Lamper’s Essential Backcountry Hunting Gear List Leave a reply
When it comes to getting geared up for a big game hunt in the backcountry there are few people that know this drill better than Ryan Lampers. For most of the year he can be found running the family business, Ray’s Baits, in Granite Falls, Washington. Ray’s Baits delivers night crawlers, herring, sardines, anchovies, salmon eggs, and sand shrimp to retailers and fishing guides all over the Pacific Northwest.
What you may not know, however, is that this quiet and unassuming cat might be one
of the most prolific big game hunters in the Pacific Northwest. Lamper’s stock and trade is the pursuit of trophy elk and deer on public ground deep in the backcountry of Washington, Idaho, and Montana. Lampers is a public ground success story that’s come from an insane amount of work and years of trudging around in the backcountry putting as much stress on himself and his gear as is humanly possible.
Ryan and his hunting partner Joey Pyburn spend weeks in the high country every fall in search of trophy elk and deer and they seldom see a soul. Lamper’s tells me he hasn’t seen another hunter in four years. Why? Because there are few people that go where they go. And doing that, my friends, takes and immense amount of work and some of the finest gear in the world. Ryan’s tested every piece of lightweight backcountry camping and hiking gear you can imagine and thru his decades-long research he’s kind enough to share some of his favorite gear items here on the Outdoor Line.
Shelter – MSR Hubba One Man Tent
The MSR Hubba one man tent weighs under three pounds packed and it’s small enough to fit into a deer bed on the side of a mountain. These incredibly lightweight tents are a breeze to set up anywhere and the footprint is so compact Lampers can hunker down for the night just about anywhere.
Here’s a video that highlights just how quickly the MSR Hubba lightweight backpacking tent can be assembled.
Cooking-Jet Boil Minimo
Ryan prefers the Jet Boil Minimo because of it offers the most finite valve control of any upright canister system on the market. He can slowly simmer soup over a small flame or blast the heat to quickly boil up water for a freeze dried meal or a hot drink.The Minimo weighs just under a pound and will boil 16 ounces of water in 2 minutes and 15 seconds.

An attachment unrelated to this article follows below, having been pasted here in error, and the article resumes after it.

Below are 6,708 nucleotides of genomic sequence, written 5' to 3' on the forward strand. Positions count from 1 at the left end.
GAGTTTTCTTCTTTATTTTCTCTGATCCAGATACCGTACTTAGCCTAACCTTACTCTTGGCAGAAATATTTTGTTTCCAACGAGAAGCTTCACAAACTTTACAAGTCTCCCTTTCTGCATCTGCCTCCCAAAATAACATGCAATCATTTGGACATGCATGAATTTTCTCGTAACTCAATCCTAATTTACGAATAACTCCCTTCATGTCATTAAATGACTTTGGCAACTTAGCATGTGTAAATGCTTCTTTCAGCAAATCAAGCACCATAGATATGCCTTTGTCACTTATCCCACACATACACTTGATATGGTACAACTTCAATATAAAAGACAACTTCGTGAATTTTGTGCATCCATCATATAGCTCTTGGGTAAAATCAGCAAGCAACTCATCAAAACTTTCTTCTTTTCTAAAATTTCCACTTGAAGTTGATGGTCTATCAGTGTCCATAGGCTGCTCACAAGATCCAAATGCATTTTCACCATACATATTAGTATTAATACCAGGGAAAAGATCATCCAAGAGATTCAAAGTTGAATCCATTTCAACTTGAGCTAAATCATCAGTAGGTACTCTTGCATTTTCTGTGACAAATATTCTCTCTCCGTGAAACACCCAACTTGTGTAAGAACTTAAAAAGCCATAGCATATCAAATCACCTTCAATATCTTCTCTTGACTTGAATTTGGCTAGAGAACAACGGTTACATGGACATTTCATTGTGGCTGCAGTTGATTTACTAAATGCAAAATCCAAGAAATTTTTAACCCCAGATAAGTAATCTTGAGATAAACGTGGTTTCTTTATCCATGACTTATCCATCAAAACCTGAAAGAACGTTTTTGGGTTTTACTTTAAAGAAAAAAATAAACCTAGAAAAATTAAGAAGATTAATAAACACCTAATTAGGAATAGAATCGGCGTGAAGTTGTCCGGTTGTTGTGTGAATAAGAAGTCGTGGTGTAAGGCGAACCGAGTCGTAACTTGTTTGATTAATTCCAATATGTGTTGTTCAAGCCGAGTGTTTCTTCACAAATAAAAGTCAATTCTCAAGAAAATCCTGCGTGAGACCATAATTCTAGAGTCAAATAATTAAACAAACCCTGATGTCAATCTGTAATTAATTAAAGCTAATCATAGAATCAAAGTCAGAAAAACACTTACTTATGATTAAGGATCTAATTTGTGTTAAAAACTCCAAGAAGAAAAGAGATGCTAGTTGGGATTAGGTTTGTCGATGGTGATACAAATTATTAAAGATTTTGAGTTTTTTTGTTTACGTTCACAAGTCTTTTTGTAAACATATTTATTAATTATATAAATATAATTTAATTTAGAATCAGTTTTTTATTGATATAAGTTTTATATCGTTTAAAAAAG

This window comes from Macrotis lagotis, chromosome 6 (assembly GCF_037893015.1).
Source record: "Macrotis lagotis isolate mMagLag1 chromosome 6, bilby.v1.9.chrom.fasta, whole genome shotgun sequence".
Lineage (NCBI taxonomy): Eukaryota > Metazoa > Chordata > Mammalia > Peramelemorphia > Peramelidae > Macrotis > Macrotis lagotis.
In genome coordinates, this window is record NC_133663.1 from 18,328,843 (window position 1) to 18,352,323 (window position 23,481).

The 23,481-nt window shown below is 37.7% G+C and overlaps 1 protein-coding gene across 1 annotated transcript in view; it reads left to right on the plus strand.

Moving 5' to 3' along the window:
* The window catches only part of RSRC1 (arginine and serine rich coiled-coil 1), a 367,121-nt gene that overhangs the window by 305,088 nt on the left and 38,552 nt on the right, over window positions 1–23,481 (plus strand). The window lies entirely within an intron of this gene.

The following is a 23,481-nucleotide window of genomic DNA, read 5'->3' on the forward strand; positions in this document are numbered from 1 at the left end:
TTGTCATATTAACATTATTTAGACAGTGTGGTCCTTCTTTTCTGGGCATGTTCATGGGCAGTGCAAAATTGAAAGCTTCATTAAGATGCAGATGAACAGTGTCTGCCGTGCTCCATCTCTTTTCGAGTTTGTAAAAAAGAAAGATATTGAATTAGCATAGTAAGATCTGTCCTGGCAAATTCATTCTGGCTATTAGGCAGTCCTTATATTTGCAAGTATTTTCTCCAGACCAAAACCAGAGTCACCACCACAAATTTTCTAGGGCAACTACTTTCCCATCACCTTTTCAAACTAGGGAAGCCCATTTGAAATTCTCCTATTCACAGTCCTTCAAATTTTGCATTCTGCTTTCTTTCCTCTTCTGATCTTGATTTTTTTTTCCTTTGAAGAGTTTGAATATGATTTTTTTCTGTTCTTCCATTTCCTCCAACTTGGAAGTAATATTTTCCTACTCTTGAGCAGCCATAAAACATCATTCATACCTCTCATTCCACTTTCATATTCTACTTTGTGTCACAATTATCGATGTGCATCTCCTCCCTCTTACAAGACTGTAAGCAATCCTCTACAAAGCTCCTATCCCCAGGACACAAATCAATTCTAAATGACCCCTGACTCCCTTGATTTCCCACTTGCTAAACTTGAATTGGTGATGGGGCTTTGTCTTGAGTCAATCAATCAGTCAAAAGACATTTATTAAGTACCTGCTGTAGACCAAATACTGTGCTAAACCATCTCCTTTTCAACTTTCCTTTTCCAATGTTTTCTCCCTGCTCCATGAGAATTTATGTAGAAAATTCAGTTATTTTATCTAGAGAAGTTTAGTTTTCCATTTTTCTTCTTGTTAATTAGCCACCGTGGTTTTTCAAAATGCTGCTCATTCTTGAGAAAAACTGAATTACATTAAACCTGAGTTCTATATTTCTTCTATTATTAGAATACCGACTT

Drinking Water – Steripen
With a SteriPen there’s no need to pack a cumbersome and space-consuming filter pump. The SteriPen uses UV light to zap 99.9% of the organisms that live in water. The outdoor models will purify one liter of water in 90 seconds and last up to 8,000 treatments.
Backpack – Exo Mountain Gear K2 5500
The EXO Mountain Gear K2 5500 pack comes with a titanium frame and weighs an astonishing 5 pounds, 4 ounces. The EXO has pockets galore for stashing all the necessities for a long backcountry hunt and long side pockets for guns, spotting scopes, tent poles, and hydration bladders. This pack also has an expandable 2500 cubic inch load shelf for hauling meat and 14 compression straps to secure loads to the pack. It can be expanded to 7,000 cubic inches for packing into the backcountry and compressed down to 3,500 cubic inches for day hunts. Ryan’s hauled loads to 140 pounds on the EXO K2 5500 and says it’s the most comfortable and durable pack he’s ever owned.
Head Lamp – Black Diamond Storm
Ryan’s number one backcountry headlamp is the Black Diamond Storm. He likes it for it’s brightness and most importantly it’s longevity. With a fresh set of batteries this head lamp will last for an entire week in the backcountry. Sure, he brings an extra set of batteries along but they rarely get used.
Trekking Poles – Black Diamond
When laden with a heavy load of backcountry gear and venison a set of trekking poles is an essential item to provide stability and safety. Black Diamond trekking poles come with two Flicklocks for adjustability and when they’re not needed they can collapse and be stored in the long side pocket of the EXO Mountain Gear K2 5500 pack. Lampers highly recommends picking up a set of rubber Tech Tips for any hunting trip into the backcountry. Using the rubber tips eliminates the noise the poles make while hiking in rocky terrain.
Traction – Kahtoola Micro Spike
Carrying heavy loads on steep and sometimes wet or frozen alpine slopes can be dangerous work. Lamper’s always has a set of Kahtoola Micro Spike’s stashed in his pack for traversing steep areas in the backcountry. Micro Spike’s are easily slipped over hunting boots and pack down nicely.
I’ll be catching up with Ryan again soon to get another gear list going. We’ll talk rifles, slings, game bags, sleeping pads, sleeping bags, and whatever else comes up. The one thing we won’t talk about, however, is where in the backcountry you need to be. That’s gonna be up to you.
If you want to catch up with Ryan Lampers I recommend hitting him up on Facebook (Ryan Lampers), Instagram (sthealthyhunter), or on his newly-launched website huntharvesthealth.com.
Thanks for stopping by and remember…next hunting season starts now!
The Outdoor Line
710 ESPN Seattle